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Pendergrass receives professional award

Oct. 19, 2018

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Winston-Salem Journal

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Wake Forest recognized over 250 staff members at the annual Staff Rewards and Recognition last week. Philip Honaker, plant operator in facilities and campus services, and Tom Benza, an associate director in the financial aid office, were also recognized as employees of the year. Staff were nominated for their contributions in the areas of innovation, integrity, accountability, inclusion and Pro Humanitate.

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WFU selects employees of the year

Oct. 19, 2018

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FierceHealthcare

Wake In The News Synopsis

Texas has fined health insurance company Humana for network adequacy deficiencies after they canceled contracts with anesthesiologists at over 20 hospitals in some of the most populous parts of the state. It’s unusual for states to fine insurers over network adequacy issues, said Mark Hall, a nonresident senior fellow in the economic studies program at the Brookings Institution and director of the Health Law and Policy Program at Wake Forest University’s School of Law. “There needs to be some way to hash out whether the insurer is making a good enough effort to negotiate, or the provider is insisting on an unreasonable rate,” Hall said.

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Texas fines Humana $700K for network inadequacy, underscoring complexities of surprise billing

Oct. 15, 2018

Texas has fined health insurance company Humana for network adequacy deficiencies after they canceled contracts with anesthesiologists at over 20 hospitals in some of the most populous parts of the state. It’s unusual for states to fine insurers over network adequacy issues, said Mark Hall, a nonresident senior fellow in the economic studies program at the Brookings Institution and director of the Health Law and Policy Program at Wake Forest University’s School of Law. “There needs to be some way to hash out whether the insurer is making a good enough effort to negotiate, or the provider is insisting on an unreasonable rate,” Hall said.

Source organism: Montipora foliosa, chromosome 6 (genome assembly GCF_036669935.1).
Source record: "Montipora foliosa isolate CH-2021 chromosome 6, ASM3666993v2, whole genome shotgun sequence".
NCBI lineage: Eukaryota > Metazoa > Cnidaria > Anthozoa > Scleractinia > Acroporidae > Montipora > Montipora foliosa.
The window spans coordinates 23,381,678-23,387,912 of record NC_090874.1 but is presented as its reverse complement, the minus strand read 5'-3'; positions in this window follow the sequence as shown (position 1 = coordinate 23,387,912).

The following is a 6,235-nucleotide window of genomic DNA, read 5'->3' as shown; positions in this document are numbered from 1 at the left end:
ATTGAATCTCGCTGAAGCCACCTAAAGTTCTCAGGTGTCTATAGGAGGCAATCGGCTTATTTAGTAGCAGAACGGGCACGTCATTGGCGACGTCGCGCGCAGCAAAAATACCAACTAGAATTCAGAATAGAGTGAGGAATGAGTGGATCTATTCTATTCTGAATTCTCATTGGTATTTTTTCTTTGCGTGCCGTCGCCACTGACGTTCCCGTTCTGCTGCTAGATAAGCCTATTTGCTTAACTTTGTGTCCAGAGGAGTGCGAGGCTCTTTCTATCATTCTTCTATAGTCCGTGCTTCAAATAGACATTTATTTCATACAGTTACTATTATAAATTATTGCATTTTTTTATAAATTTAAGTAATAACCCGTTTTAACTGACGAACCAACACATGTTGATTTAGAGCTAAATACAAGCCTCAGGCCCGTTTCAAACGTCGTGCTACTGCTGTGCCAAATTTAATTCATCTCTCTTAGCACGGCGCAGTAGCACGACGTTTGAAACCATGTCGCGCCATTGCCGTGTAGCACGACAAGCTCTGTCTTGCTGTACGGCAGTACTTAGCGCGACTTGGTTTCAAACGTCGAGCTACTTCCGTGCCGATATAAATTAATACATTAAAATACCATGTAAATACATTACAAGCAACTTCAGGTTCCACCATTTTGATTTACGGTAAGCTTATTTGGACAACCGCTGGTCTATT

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The Hill

Wake In The News Synopsis

In an opinion piece, Sidney Shapiro, Fletcher chair in administrative law at Wake Forest University School of Law, wrote that the after-effects of natural disasters often disproportionally affect the poor or people of color. Lagoons of animal waste from North Carolina hog farms overflowed after Hurricane Florence’s record rainfall and released toxic chemicals into those communities putting residents and the environment at risk. Civil courts have provided an opportunity to successfully fight back against companies like Murphy-Brown, the multinational corporation that owns most of North Carolina’s largest hog farms. “Such lawsuits illustrate how the U.S. civil courts remain one of our society’s ‘great equalizers’ – a place where even the wealthiest individuals and most powerful corporations can be held accountable.”

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As hurricanes expose inequalities, civil courts may be 'great equalizer'

Oct. 16, 2018

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WXII

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Early voting is underway in North Carolina. More than 130,000 North Carolinians decided to cast their ballots on the first day, nearly 5,000 alone in Forsyth County. John Dinan, Wake Forest politics professor, said that it’s too early to make any new revelations for this year’s elections. “The only thing that we do know historically is, Democrats make a little more use of early voting that Republicans do. That’s just traditional practice.”

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Early voting in North Carolina

Oct. 18, 2018

Early voting is underway in North Carolina. More than 130,000 North Carolinians decided to cast their ballots on the first day, nearly 5,000 alone in Forsyth County. John Dinan, Wake Forest politics professor, said that it’s too early to make any new revelations for this year’s elections. “The only thing that we do know historically is, Democrats make a little more use of early voting that Republicans do. That’s just traditional practice.”

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McClatchy

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Mississippi voters will consider Senate candidate, Mike Epsy’s, past federal corruption trial and subsequent acquittal. This is a tough issue for voters, because Espy’s case rests at the intersection of what’s ethical and what’s legal, said Katy Harriger, author of “The Special Prosecutor in American Politics and Wake Forest professor of politics. “The problem with the independent or special counsel statute is that you can have stuff that is smarmy and unethical and not what you want people in public service to do and it doesn’t mean it’s criminal.”

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Mike Espy was acquitted 20 years ago. But the corruption charges haunt his Senate bid